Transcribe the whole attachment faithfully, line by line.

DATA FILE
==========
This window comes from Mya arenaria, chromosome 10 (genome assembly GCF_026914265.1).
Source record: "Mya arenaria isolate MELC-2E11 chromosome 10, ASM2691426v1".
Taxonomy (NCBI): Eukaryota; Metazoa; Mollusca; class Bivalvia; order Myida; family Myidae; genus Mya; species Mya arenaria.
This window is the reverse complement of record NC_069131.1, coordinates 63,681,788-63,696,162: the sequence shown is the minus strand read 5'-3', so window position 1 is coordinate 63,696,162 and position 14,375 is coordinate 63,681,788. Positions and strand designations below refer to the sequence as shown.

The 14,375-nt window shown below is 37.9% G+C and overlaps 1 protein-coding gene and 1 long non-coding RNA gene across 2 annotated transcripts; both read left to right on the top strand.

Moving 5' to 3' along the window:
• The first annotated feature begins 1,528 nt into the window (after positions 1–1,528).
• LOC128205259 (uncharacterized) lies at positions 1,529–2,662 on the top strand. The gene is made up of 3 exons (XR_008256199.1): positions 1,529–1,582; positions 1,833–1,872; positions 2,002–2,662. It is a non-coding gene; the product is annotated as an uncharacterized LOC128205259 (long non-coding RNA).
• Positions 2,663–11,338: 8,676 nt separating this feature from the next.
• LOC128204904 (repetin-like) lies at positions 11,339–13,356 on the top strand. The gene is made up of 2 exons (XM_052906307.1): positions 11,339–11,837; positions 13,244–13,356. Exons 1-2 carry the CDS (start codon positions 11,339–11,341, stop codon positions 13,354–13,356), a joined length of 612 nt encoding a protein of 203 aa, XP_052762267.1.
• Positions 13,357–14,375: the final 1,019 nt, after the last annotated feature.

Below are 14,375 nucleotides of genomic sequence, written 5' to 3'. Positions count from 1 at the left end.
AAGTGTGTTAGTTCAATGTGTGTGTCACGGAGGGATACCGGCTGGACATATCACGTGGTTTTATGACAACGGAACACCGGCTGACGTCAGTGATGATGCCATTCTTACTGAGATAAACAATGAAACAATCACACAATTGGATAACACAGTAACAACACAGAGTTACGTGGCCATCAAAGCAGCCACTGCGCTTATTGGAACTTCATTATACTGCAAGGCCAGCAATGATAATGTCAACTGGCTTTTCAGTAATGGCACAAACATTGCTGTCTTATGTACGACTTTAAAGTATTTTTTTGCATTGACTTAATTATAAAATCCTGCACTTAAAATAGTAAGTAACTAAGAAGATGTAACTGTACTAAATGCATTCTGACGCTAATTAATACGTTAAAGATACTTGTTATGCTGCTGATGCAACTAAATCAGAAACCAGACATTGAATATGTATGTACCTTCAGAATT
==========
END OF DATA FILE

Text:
This window comes from Mya arenaria, chromosome 10 (genome assembly GCF_026914265.1).
Source record: "Mya arenaria isolate MELC-2E11 chromosome 10, ASM2691426v1".
Taxonomy (NCBI): Eukaryota; Metazoa; Mollusca; class Bivalvia; order Myida; family Myidae; genus Mya; species Mya arenaria.
This window is the reverse complement of record NC_069131.1, coordinates 63,681,788-63,696,162: the sequence shown is the minus strand read 5'-3', so window position 1 is coordinate 63,696,162 and position 14,375 is coordinate 63,681,788. Positions and strand designations below refer to the sequence as shown.

The 14,375-nt window shown below is 37.9% G+C and overlaps 1 protein-coding gene and 1 long non-coding RNA gene across 2 annotated transcripts; both read left to right on the top strand.

Moving 5' to 3' along the window:
• The first annotated feature begins 1,528 nt into the window (after positions 1–1,528).
• LOC128205259 (uncharacterized) lies at positions 1,529–2,662 on the top strand. The gene is made up of 3 exons (XR_008256199.1): positions 1,529–1,582; positions 1,833–1,872; positions 2,002–2,662. It is a non-coding gene; the product is annotated as an uncharacterized LOC128205259 (long non-coding RNA).
• Positions 2,663–11,338: 8,676 nt separating this feature from the next.
• LOC128204904 (repetin-like) lies at positions 11,339–13,356 on the top strand. The gene is made up of 2 exons (XM_052906307.1): positions 11,339–11,837; positions 13,244–13,356. Exons 1-2 carry the CDS (start codon positions 11,339–11,341, stop codon positions 13,354–13,356), a joined length of 612 nt encoding a protein of 203 aa, XP_052762267.1.
• Positions 13,357–14,375: the final 1,019 nt, after the last annotated feature.

Below are 14,375 nucleotides of genomic sequence, written 5' to 3'. Positions count from 1 at the left end.
AAGTGTGTTAGTTCAATGTGTGTGTCACGGAGGGATACCGGCTGGACATATCACGTGGTTTTATGACAACGGAACACCGGCTGACGTCAGTGATGATGCCATTCTTACTGAGATAAACAATGAAACAATCACACAATTGGATAACACAGTAACAACACAGAGTTACGTGGCCATCAAAGCAGCCACTGCGCTTATTGGAACTTCATTATACTGCAAGGCCAGCAATGATAATGTCAACTGGCTTTTCAGTAATGGCACAAACATTGCTGTCTTATGTACGACTTTAAAGTATTTTTTTGCATTGACTTAATTATAAAATCCTGCACTTAAAATAGTAAGTAACTAAGAAGATGTAACTGTACTAAATGCATTCTGACGCTAATTAATACGTTAAAGATACTTGTTATGCTGCTGATGCAACTAAATCAGAAACCAGACATTGAATATGTATGTACCTTCAGAATT